There are many benefits to using a VPN, particularly for businesses and individuals who value online privacy and security.
Some of the main advantages of using a VPN in parts of Europe where it is legal include the following:
A VPN encrypts your internet traffic, allowing you to browse the internet with greater anonymity and privacy from prying eyes.
How does it work?
Your data is scrambled into a code known as ciphertext.
For instance, if you type best eatery in Europe into Google, your VPN will change it to something like this:
So even if your ISP tries to monitor your browsing history, it will hit this blank wall of encryption.
However, the proper decryption key will restore it to its original form.
This will prevent unwanted parties from tracking sensitive information like credit card details and private online messages.
As a result, it will be more challenging for hackers or other bad guys to intercept and steal your personal information.
Access to restricted content
Many European countries have online content restrictions that limit access to certain websites, social media platforms, and streaming services.
With a VPN, you can bypass these restrictions by changing your location to another one where the content is available and enjoy endless streaming.
Public networks are WiFi networks that are accessible to the general public, such as coffee shops, airports, hotels, and libraries.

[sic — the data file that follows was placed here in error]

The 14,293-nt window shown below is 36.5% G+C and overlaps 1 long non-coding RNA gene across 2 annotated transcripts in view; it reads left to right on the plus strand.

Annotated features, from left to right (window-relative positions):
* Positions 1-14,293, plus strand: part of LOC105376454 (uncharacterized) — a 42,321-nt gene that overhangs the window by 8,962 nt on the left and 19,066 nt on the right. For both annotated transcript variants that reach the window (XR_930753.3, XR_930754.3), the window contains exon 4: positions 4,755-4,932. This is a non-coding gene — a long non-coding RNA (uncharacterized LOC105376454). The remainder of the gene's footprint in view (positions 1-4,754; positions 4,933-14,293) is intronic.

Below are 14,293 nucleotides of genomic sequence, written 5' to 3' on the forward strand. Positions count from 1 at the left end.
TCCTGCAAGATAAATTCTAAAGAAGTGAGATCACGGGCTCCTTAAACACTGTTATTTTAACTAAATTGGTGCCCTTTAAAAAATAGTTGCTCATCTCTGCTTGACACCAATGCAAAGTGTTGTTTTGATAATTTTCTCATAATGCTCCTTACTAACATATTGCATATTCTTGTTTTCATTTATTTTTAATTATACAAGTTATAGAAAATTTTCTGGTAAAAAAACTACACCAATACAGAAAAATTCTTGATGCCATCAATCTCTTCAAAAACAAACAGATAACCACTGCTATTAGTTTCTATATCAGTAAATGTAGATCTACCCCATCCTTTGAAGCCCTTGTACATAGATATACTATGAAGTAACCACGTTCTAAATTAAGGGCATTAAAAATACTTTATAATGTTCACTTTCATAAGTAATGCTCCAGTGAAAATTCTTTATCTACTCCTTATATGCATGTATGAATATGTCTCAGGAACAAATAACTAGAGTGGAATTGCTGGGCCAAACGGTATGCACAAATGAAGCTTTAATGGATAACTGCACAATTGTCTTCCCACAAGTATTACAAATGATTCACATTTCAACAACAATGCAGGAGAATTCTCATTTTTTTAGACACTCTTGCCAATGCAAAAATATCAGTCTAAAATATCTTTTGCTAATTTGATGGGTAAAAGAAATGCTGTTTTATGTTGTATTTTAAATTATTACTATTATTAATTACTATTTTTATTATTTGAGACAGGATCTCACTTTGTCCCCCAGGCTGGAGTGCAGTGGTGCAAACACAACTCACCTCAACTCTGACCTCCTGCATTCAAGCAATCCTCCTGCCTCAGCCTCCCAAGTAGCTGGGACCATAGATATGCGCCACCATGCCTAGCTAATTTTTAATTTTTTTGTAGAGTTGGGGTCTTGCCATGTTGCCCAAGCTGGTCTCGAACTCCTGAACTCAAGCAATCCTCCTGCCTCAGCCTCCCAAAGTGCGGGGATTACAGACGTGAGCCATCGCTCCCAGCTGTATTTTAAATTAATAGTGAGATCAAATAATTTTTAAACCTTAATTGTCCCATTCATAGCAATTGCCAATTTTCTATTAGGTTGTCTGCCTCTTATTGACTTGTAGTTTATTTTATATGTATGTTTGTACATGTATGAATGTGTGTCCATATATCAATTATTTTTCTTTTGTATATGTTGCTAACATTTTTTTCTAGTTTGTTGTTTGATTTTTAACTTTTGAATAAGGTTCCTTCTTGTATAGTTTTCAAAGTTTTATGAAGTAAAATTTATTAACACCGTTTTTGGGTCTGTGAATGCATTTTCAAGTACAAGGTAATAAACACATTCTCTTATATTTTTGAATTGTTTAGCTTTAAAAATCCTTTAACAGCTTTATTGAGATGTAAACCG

They are not secure due to the lack of encryption, which makes them open to man-in-the-middle attacks and network spoofing.
In addition, they are potential for malicious users to exploit your important data when you connect to it.
However, even in Europe, you can stay safe when using public networks.
All you need to do is to use a reliable and updated VPN.
What the VPN does when you securely connect to them is to prevent cyber criminals from intercepting your digital footprints.
Avoid ISP throttling
European Internet service providers such as Vodafone and Telenor are known to slow down internet speeds.
They do this for certain online activities, such as streaming videos or downloading large files.
Also, it mostly happens during peak Internet traffic hours.
However, with a VPN, you can bypass ISP speed throttling.
What the VPN does is hide your IP and traffic so your ISP won’t know whether you stream, game, or chat.
Secure file sharing
When sharing files online, there is a risk of exposing personal or sensitive information, especially if you use peer-to-peer traffic.
This not only includes media files, but everything you share online, such as financial data, medical records, or confidential business documents.
However, a VPN provides a secure solution.
As already mentioned, it encrypts data, making it unreadable to unauthorized individuals who intercept it.
For example, if you’re sending important files to someone outside your organization, a VPN ensures nobody can see or change those files while they’re being sent.
It’s like putting your files in a sealed envelope that can only be opened by the person you’re sending them to, even if others try to peek.
Additionally, a VPN masks your IP address, preserving anonymity and preventing tracking of online activities.
The legality of VPNs in Europe is a complex issue that varies from country to country.
While some European countries ban and block VPNs, others have no regulations.
Despite the legal challenges, using a reliable VPN remains an essential tool for online privacy and security, especially in this digital age where cyber threats are rampant.
However, it is essential to note that the use of VPNs should be done responsibly according to the laws and regulations of the country you are in.